Another PITA is that the Trendnet EdgeSmart switch self configures to – and that is hard-coded. After you get a machine directly connected to it (with a static IP address), then you can configure the switch to use DHCP to put it on your main LAN. But if you find that you want to factory reset to start over, you’re going to have to go back to the static IP config on 192.168.10.x. The MAC address doesn’t show up in the router until after the DHCP inspired reboot, so you have no idea of what the new web admin interface IP address is. After the switch has rebooted, then you can go in to the DHCP leases and find out what the new IP address is. I don’t know that I would have bothered, except that the laptop I was using has a little smaller screen, and the Trendnet web interface is primitive. I could not get decent screen shots on it because of the primitive web page rendering, so I needed to access it from a bigger screen, which meant making it available on my main LAN, which meant DHCP. But I digress.

What I’m trying to get to:

End result is 802.1q VLAN tagging on downlink port 1 and no tagging on port 8

First step: Modify VLAN ID 1

Here is what the web admin page looks like after a factory reset:

After factory reset, you have only VLAN 1 on all ports – but no tagging anywhere

VLAN ID 1 is the default VLAN. But if you never turned on VLANs, it would never have mattered. The default configuration (out of the box) is that if a frame with that VLAN tag were to show up on the switch, all the ports on the switch would strip that tag out (“un” tagging) before putting the frame on the wire of the ports. However, port 8 is a member of VLAN 1. That would cause us trouble later.

On the VLAN ID 1 modify page, we want to set this:

First, on VLAN 1, move port 8 to not-a-member away from static untagged

First, we move VLAN 1 to not-a-member away from static untagged for port 8. Then we apply the change. This will free up port 8 to be assigned a different VLAN later.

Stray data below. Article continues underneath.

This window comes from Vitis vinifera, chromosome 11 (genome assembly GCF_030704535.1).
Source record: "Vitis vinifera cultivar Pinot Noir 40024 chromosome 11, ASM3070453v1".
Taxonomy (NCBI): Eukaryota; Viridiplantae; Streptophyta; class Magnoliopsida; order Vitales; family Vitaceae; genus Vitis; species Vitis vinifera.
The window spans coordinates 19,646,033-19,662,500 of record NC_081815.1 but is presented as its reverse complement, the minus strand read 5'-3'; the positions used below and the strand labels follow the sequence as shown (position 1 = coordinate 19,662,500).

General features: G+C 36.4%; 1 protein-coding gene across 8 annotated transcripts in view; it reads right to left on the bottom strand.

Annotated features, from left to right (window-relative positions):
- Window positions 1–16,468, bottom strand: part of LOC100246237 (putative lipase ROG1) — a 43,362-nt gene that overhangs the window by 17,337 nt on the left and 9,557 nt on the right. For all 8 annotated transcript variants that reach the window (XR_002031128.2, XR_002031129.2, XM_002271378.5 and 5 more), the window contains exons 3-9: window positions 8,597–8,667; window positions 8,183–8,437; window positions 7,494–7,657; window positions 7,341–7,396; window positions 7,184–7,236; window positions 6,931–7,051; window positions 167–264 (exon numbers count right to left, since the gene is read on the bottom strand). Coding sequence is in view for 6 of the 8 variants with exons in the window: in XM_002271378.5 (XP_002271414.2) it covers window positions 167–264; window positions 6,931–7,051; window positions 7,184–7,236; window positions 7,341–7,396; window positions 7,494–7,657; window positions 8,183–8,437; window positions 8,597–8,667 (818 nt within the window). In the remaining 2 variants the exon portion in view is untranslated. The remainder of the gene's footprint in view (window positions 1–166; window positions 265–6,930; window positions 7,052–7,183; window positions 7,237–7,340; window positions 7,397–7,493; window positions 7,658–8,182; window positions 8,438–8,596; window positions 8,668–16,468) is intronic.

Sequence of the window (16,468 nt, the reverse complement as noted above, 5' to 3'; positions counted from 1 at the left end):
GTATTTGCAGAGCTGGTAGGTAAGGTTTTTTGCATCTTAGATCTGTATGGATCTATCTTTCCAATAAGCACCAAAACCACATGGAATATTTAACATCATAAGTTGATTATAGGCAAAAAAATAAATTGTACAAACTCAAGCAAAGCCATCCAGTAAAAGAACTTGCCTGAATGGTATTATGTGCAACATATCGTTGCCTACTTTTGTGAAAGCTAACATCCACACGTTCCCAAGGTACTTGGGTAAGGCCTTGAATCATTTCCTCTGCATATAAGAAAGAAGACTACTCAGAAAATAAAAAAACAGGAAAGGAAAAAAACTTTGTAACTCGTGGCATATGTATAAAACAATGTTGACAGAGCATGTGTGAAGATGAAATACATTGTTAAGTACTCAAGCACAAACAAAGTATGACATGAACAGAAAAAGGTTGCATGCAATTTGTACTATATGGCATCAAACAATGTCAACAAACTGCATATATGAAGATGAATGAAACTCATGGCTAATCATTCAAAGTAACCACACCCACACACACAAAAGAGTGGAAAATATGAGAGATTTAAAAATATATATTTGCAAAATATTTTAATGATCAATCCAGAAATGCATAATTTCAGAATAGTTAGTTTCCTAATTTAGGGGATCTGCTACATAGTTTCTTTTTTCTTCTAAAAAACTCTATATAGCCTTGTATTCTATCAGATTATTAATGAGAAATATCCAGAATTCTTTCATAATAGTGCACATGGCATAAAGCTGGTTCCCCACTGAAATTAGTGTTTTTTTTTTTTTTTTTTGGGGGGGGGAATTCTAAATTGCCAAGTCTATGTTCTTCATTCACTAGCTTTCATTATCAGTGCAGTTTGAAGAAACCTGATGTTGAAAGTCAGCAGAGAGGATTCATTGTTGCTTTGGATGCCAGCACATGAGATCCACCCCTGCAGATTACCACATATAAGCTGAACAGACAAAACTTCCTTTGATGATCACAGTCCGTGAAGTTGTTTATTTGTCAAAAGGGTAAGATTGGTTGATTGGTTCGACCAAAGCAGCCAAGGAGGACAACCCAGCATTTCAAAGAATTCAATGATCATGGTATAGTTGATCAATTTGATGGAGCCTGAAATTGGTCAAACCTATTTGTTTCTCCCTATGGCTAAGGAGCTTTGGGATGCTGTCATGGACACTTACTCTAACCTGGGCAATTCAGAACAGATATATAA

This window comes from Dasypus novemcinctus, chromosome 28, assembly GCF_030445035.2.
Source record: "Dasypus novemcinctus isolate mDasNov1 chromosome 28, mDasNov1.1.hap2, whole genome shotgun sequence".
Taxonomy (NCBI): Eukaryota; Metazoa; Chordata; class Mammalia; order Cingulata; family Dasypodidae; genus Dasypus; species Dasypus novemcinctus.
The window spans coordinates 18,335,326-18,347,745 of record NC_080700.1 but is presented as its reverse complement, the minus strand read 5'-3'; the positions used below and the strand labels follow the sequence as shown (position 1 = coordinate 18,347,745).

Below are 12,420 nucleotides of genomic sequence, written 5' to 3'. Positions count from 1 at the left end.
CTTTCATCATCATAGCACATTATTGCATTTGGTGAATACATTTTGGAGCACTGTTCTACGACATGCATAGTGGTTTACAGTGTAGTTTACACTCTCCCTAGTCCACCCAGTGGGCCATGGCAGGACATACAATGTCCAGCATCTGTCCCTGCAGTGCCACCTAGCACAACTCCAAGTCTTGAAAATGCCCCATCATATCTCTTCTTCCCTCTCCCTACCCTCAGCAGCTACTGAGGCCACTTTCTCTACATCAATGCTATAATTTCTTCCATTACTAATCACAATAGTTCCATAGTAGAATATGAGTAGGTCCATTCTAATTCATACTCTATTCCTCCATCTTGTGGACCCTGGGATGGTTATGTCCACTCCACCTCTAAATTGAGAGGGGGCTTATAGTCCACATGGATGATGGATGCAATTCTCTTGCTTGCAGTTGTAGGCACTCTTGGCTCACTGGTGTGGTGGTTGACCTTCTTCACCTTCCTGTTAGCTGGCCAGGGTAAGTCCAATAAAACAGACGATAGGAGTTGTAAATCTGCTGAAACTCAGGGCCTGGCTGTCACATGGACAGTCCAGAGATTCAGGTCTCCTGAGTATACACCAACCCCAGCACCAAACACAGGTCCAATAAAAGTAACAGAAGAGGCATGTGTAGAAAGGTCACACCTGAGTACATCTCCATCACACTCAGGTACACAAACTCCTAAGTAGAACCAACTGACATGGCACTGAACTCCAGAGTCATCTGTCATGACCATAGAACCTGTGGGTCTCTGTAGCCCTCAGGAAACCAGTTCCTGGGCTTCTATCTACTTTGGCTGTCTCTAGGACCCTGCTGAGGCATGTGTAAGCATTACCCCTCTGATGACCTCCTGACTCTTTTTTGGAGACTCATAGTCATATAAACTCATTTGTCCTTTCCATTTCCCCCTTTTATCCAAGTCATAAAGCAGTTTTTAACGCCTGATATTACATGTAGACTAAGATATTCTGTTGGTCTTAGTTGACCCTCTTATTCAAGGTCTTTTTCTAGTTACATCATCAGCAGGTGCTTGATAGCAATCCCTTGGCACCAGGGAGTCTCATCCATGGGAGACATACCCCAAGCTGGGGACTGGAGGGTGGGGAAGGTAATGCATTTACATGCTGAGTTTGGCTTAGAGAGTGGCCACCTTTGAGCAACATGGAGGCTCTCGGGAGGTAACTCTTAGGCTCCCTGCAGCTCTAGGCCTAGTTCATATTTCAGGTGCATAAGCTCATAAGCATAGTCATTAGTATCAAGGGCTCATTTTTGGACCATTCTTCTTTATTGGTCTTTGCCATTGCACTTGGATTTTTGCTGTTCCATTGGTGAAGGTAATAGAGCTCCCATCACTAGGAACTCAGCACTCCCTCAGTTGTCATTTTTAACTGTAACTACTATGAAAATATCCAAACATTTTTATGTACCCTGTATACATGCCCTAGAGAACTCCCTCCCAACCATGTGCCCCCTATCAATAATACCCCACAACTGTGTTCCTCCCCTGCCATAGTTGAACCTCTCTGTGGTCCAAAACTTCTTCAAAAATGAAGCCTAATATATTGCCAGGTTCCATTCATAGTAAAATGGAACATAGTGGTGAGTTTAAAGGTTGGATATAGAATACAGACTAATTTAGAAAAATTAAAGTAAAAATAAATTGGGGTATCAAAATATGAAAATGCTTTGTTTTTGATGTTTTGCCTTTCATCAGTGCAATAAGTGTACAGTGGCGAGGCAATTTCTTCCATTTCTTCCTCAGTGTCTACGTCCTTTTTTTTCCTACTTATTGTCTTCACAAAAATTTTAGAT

What it looks like after:

VLAN ID 1 untagged ports are 1-7 leaving port 8 available

I may be overly sensitive here; but this is a terrible user interface. If I didn’t know better, I would think that the top part (which is really for adding a new VLAN) was telling me the current status of the ports. It is not. But it looks like all the ports are in the not-a-member group. They used a whole bunch of screen real estate to not show me what the actual status is, but what it could be if I were to proceed. I wonder if putting the “Tagged VLAN Table” at the top would be better, and not showing the grid layout of port assignments at all until someone clicked Modify or View.

Second step: adding the new VLAN

Now we can add our VLAN 4084 with port 8 assigned:

On the main web admin screen, create the new VLAN and assign it

So I typed 4084 into the VLAN ID field, added the descriptive name, then clicked in the Static Untagged section on port 8, and then clicked Apply. This gave me the screen below. Note that we are not done yet.

This was the problem: the web interface uses what looks like radio buttons, so the idea that seems to be presented is that clicking on Static Untagged port 8 should move the port from VLAN 1 to VLAN 4084. But attempting to click on port 8: Static Untagged did nothing.

Behind the scene, port 8 was still a member of VLAN 1, so the admin interface would not assign Static Untagged to port 8 in VLAN 4084. It was super frustrating that clicking on port 8 static untagged did nothing: no errors, no warning – just a refusal to work with no response or feedback at all. I could put port 8 in the static tag membership, but those frames would (likely) not be understood by the IoT device. Although the interface showed me the radio button, I could not put port 8 in the Static Untagged membership. A better developed interface would have prompted me with something like “Assigning this port to Untagged will remove VLAN 1”. Okay, do that. Please.

We’re almost there. The configuration will now look like this:

VLAN 4084 is defined and will present on port 8 (once it gets there)

Step 3: add the trunk to the uplink port

Modify VLAN 4084:

Modify VLAN 4084

Make the modification: frames to port 1 should be tagged with VLAN 4084. This is because I chose port 1 as the uplink port. The uplink is the trunk connection to the core of the network. But when the switch presents the frame on port 8, the tags should be stripped off (“un” tagged):

VLAN 4084: port 1 tagged, port 8 untagged

Apply our changes, save the configuration, and reboot the device on port 8.

If our VLAN 4084 is otherwise configured correctly, our IoT device should now be on the IoT VLAN. Enjoy.

As painful as this was, I wish I’d bought something else with a better web admin interface than these Trendnet switches. Ultimately, they worked, but man I wasted a lot of hours trying to get them to work. That was four hours of my life I’m not getting back. I should have spent the extra $15 for a switch with software / documentation that doesn’t suck.